## Using Coroutines In Protocol Simulations

From: andrew cooke <andrew@...>

Date: Mon, 29 Apr 2013 21:14:30 -0400

I don't want to sound like a shill, but I am having a great time with the
Matasano crypto challenges http://www.matasano.com/articles/crypto-challenges/
and I wanted to share a neat trick.

So I just got DH key exchange working.  Which is awesome - I had no idea it
was so easy.  But what made me extra-happy was the way that I coded the two
agents that were communicating.  I wrote each as a co-routine.

So my code looked a little like this:

def alice(ptext):
my_key = random()
bobs_key = yield my_key
joint_key = f(my_key, bobs_key)
yield encrypt(ptext, joint_key)

def bob():
alices_key = yield
my_key = random()
ctext = yield my_key
joint_key = f(my_key, alices_key)
ptext = decrypt(ctext, joint_key)

communicate(alice('hiya sexy'), bob())

If you're confused by that, all you need to know, really, is that each "yield"
is a message send.  So alice sends her key to bob, bob receives it (the value
returned from the first yield in bob), and replies with his own key, which

Isn't that a cool way of writing communicating processes?

Here's the definition of communicate.  It will chain any number of agents
(because just maybe there's a mallory to add later...), passing messages from
left to right, then right to left, until done.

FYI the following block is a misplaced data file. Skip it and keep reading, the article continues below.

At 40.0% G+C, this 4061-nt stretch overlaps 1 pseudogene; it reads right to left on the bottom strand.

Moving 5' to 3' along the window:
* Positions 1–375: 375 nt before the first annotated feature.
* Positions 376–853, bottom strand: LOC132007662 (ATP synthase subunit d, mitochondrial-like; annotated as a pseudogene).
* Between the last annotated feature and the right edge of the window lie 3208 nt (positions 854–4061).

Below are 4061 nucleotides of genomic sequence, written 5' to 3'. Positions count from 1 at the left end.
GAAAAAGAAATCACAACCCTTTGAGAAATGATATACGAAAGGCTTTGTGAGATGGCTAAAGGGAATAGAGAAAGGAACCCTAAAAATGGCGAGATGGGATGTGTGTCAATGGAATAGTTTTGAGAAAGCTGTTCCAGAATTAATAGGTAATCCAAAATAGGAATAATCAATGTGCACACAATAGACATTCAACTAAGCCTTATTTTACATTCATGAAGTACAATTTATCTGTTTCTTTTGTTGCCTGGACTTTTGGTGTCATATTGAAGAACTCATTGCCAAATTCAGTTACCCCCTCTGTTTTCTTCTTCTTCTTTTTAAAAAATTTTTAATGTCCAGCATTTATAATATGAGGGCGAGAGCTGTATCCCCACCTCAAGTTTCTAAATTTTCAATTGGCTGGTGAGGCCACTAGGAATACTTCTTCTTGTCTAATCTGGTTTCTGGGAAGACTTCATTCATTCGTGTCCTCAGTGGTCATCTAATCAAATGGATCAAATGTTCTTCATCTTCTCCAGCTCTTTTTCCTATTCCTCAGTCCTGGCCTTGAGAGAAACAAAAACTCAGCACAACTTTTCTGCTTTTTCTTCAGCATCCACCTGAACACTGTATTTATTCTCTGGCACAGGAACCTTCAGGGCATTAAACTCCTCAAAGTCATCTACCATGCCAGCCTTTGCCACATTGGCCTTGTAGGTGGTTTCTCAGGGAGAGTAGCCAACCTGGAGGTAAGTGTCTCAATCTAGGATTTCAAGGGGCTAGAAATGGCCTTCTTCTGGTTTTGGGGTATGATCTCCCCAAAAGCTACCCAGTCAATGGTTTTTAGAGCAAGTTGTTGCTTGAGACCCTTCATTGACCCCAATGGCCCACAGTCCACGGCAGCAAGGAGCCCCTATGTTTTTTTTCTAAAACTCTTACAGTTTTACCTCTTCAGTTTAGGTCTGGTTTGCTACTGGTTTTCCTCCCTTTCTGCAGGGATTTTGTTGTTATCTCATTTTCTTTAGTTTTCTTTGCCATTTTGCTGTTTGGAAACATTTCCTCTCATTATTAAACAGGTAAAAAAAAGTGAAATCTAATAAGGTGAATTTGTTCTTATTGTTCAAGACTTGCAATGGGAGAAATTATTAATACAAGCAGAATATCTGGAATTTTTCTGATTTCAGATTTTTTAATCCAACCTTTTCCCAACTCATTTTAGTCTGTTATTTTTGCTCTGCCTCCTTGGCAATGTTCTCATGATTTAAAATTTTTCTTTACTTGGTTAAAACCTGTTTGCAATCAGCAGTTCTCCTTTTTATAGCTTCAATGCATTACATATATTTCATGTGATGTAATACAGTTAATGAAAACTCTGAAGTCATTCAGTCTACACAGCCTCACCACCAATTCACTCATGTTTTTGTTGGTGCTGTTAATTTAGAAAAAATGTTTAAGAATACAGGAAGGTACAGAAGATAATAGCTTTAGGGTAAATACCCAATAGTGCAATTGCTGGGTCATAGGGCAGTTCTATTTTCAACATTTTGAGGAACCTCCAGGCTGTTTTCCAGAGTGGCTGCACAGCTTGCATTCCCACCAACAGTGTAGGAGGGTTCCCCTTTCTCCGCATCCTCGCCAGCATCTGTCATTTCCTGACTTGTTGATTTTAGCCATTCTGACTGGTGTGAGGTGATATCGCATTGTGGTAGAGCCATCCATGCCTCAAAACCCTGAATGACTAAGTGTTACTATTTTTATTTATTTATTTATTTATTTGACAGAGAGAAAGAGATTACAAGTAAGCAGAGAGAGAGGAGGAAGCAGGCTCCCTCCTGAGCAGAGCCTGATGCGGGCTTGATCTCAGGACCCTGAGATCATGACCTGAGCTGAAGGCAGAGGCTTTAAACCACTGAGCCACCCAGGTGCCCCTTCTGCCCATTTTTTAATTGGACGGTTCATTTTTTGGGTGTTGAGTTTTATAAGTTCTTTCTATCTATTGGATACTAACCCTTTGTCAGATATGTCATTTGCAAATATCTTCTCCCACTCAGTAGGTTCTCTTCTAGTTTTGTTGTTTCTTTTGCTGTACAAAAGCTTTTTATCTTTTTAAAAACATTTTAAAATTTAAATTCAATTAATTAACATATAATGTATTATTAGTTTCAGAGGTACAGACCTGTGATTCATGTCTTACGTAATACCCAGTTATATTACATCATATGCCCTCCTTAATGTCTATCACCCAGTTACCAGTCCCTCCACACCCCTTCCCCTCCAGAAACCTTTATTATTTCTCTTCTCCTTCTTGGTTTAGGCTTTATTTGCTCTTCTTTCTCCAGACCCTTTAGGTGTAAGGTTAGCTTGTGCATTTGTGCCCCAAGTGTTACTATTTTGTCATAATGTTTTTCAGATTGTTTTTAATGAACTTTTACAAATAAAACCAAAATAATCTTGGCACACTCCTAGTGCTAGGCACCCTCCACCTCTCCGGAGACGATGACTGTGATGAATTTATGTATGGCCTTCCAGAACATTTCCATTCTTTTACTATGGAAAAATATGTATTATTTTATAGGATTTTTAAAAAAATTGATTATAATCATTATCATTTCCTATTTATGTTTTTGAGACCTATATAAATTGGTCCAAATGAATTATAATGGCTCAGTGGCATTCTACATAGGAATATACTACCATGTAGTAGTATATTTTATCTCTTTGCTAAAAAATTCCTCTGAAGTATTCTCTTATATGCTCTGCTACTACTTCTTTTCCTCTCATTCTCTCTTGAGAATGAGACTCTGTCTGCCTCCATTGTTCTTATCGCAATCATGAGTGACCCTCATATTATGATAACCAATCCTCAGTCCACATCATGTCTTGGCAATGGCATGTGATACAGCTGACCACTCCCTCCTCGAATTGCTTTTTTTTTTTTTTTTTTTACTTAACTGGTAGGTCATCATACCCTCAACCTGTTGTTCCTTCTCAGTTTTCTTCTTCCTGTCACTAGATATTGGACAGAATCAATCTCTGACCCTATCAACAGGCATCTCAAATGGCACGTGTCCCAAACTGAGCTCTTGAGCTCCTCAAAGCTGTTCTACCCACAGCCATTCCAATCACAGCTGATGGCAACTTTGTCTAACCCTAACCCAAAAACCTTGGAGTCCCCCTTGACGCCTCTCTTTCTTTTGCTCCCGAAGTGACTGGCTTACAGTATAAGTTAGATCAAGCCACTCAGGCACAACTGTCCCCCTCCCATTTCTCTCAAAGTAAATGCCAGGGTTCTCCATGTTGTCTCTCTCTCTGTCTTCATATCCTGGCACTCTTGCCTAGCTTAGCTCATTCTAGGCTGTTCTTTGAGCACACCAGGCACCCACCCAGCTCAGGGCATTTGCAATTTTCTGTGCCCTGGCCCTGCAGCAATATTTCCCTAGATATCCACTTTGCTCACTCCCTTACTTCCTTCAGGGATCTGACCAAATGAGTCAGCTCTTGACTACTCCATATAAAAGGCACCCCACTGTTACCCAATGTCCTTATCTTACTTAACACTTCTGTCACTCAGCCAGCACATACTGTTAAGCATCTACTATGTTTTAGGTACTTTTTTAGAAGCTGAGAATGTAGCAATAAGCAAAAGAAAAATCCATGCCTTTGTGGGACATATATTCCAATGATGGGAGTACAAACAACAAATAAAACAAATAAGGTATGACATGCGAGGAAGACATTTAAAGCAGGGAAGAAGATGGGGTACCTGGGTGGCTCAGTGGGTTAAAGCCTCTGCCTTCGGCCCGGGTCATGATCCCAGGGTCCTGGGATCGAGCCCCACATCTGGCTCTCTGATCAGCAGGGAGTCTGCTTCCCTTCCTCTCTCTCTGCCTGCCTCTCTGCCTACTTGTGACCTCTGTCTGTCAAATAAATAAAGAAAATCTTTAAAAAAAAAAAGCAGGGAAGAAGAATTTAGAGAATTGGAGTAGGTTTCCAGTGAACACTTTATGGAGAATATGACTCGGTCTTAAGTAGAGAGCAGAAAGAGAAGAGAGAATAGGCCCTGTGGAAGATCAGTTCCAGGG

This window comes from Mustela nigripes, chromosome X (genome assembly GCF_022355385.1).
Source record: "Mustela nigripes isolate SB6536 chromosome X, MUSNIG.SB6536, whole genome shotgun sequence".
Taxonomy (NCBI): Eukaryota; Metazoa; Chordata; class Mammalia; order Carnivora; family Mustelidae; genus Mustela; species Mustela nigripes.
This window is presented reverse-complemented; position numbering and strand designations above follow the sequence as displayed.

def communicate(*agents):
try:
data = lmap(next, agents)[0]  # prime, and receive initial data
while True:
print('data', data)
agents = list(reversed(agents))
except StopIteration: return

and lmap is list(map) (something I always have defined in Python 3).

Andrew

PS Again, the above reveals neither question nor solution from the challenge,
so I believe it is OK.

PPS One reason I think this approach is so cool (apart from it being compact
and easy to read) is that the agents are completely decoupled from the
communcations process.  So adding another agent to do a man-in-the-middle
attack doesn't require any modification to bob or alice.

### Example: Tracing

From: andrew cooke <andrew@...>

Date: Mon, 29 Apr 2013 22:45:16 -0400

Here's an example of how the above supports quick extension.  Instead of the
"print" in communicate I have defined:

def trace(label):
msg = None
while True:
msg = yield msg
print(label, msg)

So now I can run an example like:

communicate(alice(b'i hope no one is listening'),
trace('a-m'),
mallory(),
trace('m-b'),
bob())

and see the data labelled by who the two people conversing are.

Andrew